|Mass number||290 (most stable isotope)|
|Moscovium in the periodic table|
|Atomic number (Z)||115|
|Group||group 15 (pnictogens)|
|Element category||post-transition metalunknown chemical properties, but probably a|
|Electron configuration||[Rn] 5f14 6d10 7s2 7p3 (predicted)|
Electrons per shell
|2, 8, 18, 32, 32, 18, 5 (predicted)|
|Phase at STP||unknown phase (predicted)|
|Melting point||670 K (400 °C, 750 °F) (predicted)|
|Boiling point||~1400 K (~1100 °C, ~2000 °F) (predicted)|
|Density (near r.t.)||13.5 g/cm3 (predicted)|
|Heat of fusion||5.90–5.98 kJ/mol (extrapolated)|
|Heat of vaporization||138 kJ/mol (predicted)|
|Oxidation states||(+1), (+3) (predicted)|
|Atomic radius||empirical: 187 pm (predicted)|
|Covalent radius||156–158 pm (extrapolated)|
|Naming||After Moscow region|
|Discovery||Joint Institute for Nuclear Research and Lawrence Livermore National Laboratory (2003)|
|Main isotopes of moscovium|
Moscovium is a chemical element. It is also named eka-bismuth. It has the symbol Mc. It has the atomic number 115. It is a superheavy element. Moscovium does not exist in nature. It is a synthetic element, made from a fusion reaction between americium and calcium.
The element is named in honor of Russian city Moscow.
Moscovium is in the center of the theoretical island of stability. No stable isotopes of moscovium have yet been found. Models predict that the stable isotope of ununpentium should have 184 neutrons. The stable isotope with 184 neutrons is 299Uup. The isotope that has been made has only 173 neutrons (288Uup).
History[change | change source]
On February 2, 2004 a report that moscovium and nihonium were made was written in a journal named Physical Review C. The report was written by a team of Russian scientists at Dubna University's Joint Institute for Nuclear Research and American scientists at the Lawrence Livermore National Laboratory.,
Scientists of Japan also report that they have made moscovium.
Name[change | change source]
 The name was changed to Moscovium. It used to be named ununpentium
Chemical properties[change | change source]
Moscovium is in the same group as bismuth but its chemical properties will be different. The chemistry of ununpentium will be very influenced by special relativity. It will make its properties different to the other elements in the periodic table that have a smaller atomic number. One important difference from bismuth is the presence of a stable oxidation state of +I (Uup+). The (Uup+) ion is thought to have chemical properties like Tl+.
In popular culture[change | change source]
The most popular story about moscovium is from Bob Lazar. It is not pseudoscience because it is a refutable theory, however Lazar's claims are not backed by any direct experimental evidence at this time.
References[change | change source]
- Hoffman, Darleane C.; Lee, Diana M.; Pershina, Valeria (2006). "Transactinides and the future elements". In Morss; Edelstein, Norman M.; Fuger, Jean (eds.). The Chemistry of the Actinide and Transactinide Elements (3rd ed.). Dordrecht, The Netherlands: Springer Science+Business Media. ISBN 1-4020-3555-1.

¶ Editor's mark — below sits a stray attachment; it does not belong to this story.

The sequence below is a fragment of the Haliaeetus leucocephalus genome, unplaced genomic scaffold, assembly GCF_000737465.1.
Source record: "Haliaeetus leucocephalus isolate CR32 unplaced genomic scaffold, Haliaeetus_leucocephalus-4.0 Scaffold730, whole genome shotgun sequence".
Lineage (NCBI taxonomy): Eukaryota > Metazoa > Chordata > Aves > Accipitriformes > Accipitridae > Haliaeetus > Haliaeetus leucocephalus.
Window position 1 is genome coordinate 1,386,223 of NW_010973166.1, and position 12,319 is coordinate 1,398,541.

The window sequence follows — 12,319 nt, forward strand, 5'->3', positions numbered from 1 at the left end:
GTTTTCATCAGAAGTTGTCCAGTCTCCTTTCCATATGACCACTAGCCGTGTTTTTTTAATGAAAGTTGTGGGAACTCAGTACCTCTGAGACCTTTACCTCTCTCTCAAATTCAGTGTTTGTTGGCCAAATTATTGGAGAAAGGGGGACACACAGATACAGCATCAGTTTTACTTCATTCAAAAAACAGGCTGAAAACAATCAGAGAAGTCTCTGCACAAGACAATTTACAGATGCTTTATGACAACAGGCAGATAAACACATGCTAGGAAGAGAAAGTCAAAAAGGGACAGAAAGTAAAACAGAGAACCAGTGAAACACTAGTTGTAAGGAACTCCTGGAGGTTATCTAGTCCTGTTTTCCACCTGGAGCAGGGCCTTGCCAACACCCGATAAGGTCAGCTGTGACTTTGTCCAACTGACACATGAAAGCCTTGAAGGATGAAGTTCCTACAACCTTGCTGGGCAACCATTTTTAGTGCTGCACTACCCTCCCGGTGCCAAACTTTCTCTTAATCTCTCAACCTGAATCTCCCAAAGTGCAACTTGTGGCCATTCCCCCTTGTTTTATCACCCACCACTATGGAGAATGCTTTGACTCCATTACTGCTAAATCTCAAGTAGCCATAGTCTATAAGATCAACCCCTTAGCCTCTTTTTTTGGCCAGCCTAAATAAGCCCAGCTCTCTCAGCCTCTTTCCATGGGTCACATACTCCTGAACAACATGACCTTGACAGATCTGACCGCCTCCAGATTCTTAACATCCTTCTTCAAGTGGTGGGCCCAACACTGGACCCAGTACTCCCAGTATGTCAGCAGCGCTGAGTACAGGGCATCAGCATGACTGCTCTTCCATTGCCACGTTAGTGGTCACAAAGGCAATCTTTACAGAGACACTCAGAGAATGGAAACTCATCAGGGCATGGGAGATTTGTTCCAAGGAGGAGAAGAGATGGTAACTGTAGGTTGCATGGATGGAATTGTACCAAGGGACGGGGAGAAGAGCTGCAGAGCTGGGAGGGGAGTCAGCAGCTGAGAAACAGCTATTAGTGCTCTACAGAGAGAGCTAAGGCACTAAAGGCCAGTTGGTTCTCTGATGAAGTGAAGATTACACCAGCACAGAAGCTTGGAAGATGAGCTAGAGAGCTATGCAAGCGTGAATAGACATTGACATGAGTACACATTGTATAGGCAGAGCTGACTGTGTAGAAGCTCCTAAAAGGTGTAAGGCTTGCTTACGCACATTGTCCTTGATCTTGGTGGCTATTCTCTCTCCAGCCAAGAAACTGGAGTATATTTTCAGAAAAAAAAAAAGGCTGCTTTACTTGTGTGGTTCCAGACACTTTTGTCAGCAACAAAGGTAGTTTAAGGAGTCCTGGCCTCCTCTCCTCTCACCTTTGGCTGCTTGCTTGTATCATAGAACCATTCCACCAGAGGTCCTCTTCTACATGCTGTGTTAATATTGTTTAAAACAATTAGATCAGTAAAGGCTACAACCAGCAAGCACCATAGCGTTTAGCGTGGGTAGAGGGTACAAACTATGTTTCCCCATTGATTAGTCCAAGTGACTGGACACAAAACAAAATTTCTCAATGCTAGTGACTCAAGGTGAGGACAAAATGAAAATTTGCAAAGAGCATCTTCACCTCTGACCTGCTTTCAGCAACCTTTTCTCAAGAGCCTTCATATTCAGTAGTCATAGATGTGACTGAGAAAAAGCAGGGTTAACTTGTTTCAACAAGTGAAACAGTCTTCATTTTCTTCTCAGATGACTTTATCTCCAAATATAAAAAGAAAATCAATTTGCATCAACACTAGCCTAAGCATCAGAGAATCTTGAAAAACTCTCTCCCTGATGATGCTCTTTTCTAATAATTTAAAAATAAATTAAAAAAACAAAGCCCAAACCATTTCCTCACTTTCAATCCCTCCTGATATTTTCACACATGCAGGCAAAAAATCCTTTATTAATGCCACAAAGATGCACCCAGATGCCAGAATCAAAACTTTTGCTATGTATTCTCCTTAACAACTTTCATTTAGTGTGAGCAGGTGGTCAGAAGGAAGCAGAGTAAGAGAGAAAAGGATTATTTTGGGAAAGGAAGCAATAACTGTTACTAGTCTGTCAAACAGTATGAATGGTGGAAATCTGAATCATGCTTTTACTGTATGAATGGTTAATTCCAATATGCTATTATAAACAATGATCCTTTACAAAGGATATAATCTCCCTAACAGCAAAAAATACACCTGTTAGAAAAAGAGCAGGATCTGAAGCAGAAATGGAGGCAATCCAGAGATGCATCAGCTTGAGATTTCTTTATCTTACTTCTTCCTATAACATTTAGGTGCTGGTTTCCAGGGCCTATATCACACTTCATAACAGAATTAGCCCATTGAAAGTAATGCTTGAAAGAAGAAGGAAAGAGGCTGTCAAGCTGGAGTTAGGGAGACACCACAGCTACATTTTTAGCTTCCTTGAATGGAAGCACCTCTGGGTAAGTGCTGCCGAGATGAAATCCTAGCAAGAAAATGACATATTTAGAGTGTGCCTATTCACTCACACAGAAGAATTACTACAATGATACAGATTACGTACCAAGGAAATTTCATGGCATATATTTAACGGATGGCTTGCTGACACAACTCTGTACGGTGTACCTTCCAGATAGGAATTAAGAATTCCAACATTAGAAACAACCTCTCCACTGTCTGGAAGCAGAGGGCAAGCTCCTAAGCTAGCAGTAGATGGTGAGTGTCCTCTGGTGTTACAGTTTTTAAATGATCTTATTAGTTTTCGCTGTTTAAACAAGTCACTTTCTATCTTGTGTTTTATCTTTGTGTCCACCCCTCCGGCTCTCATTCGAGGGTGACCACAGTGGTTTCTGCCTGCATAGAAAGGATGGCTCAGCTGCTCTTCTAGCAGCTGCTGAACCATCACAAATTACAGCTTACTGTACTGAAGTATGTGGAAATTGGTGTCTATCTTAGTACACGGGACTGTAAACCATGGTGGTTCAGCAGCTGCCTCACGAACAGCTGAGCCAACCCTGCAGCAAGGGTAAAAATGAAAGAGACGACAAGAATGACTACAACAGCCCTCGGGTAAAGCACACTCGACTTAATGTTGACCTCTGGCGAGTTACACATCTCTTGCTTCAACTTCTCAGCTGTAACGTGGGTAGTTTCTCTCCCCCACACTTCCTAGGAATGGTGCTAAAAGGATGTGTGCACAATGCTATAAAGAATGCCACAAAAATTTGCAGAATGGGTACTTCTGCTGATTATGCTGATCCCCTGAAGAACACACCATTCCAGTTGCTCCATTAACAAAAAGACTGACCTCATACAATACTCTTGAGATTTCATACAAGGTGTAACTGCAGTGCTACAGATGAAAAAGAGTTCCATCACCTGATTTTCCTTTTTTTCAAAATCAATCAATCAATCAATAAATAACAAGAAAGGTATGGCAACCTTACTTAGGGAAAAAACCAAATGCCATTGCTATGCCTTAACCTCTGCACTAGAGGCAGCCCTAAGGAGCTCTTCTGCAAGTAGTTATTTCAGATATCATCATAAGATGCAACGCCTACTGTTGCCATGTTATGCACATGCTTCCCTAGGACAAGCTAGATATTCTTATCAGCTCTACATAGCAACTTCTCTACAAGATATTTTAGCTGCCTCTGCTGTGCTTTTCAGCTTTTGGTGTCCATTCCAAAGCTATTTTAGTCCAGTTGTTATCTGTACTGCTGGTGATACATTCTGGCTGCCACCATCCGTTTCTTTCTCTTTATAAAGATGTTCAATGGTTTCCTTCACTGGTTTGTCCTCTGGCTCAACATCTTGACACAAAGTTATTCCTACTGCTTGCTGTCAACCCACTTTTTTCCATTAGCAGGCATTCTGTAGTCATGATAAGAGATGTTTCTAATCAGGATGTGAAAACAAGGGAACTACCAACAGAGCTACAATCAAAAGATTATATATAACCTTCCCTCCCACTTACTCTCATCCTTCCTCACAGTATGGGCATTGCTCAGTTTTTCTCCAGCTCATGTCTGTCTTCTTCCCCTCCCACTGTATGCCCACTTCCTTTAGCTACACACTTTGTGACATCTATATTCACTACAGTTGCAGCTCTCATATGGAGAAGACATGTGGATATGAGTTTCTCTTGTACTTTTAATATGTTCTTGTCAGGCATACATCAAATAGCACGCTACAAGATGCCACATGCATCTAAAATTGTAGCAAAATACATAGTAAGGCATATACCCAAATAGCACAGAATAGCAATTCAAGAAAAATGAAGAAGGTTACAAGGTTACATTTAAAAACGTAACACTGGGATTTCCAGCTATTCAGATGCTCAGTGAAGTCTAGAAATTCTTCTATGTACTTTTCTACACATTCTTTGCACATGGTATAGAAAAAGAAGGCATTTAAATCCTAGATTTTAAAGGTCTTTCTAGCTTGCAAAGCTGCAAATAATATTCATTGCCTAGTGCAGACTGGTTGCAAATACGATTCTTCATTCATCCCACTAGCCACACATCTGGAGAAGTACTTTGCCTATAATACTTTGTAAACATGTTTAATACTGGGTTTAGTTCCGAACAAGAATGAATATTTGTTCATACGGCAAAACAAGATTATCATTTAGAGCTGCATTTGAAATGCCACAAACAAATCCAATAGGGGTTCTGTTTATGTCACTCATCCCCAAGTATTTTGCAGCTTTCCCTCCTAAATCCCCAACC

- Fricke, Burkhard (1975). "Superheavy elements: a prediction of their chemical and physical properties". Recent Impact of Physics on Inorganic Chemistry 21: 89–144. doi:10.1007/BFb0116498. https://www.researchgate.net/publication/225672062_Superheavy_elements_a_prediction_of_their_chemical_and_physical_properties. Retrieved 4 October 2013.
- Bonchev, Danail; Kamenska, Verginia (1981). "Predicting the Properties of the 113–120 Transactinide Elements". Journal of Physical Chemistry (American Chemical Society) 85 (9): 1177–1186. doi:10.1021/j150609a021. https://www.researchgate.net/publication/239657207_Predicting_the_properties_of_the_113_to_120_transactinide_elements.
- Pershina, Valeria. "Theoretical Chemistry of the Heaviest Elements". In Schädel, Matthias; Shaughnessy, Dawn (eds.). The Chemistry of Superheavy Elements (2nd ed.). Springer Science & Business Media. p. 154. ISBN 9783642374661.
- Oganessian, Yuri Ts.; Abdullin, F. Sh.; Bailey, P. D.; Benker, D. E.; Bennett, M. E.; Dmitriev, S. N.; Ezold, J. G.; Hamilton, J. H. et al. (2010-04-09). "Synthesis of a New Element with Atomic Number Z=117". Physical Review Letters (American Physical Society) 104 (142502). doi:10.1103/PhysRevLett.104.142502. PMID 20481935. https://www.researchgate.net/publication/44610795_Synthesis_of_a_new_element_with_atomic_number_Z__117.
- Oganessian, Yu. Ts.; et al. (2004). "Experiments on the synthesis of element 115 in the reaction 243Am(48Ca,xn)291−x115". Physical Review C 69: 021601. doi:10.1103/PhysRevC.69.021601. http://link.aps.org/abstract/PRC/v69/e021601.
- Oganessian, Yu. Ts.; et al. (2005). "Synthesis of elements 115 and 113 in the reaction 243Am + 48Ca". Physical Review C 72: 034611. doi:10.1103/PhysRevC.72.034611. http://link.aps.org/abstract/PRC/v72/e034611.
- "IUPAC Announces the Names of the Elements 113, 115, 117, and 118". IUPAC | International Union of Pure and Applied Chemistry. 2016-11-30. Retrieved 2018-12-09.
- Keller, O. L., Jr.; C. W. Nestor, Jr. (1974). "Predicted properties of the superheavy elements. III. Element 115, Eka-bismuth". Journal of Physical Chemistry 78: 1945. doi:10.1021/j100612a015.
- Lazar Critique, D. L. Morgan.
Other websites[change | change source]
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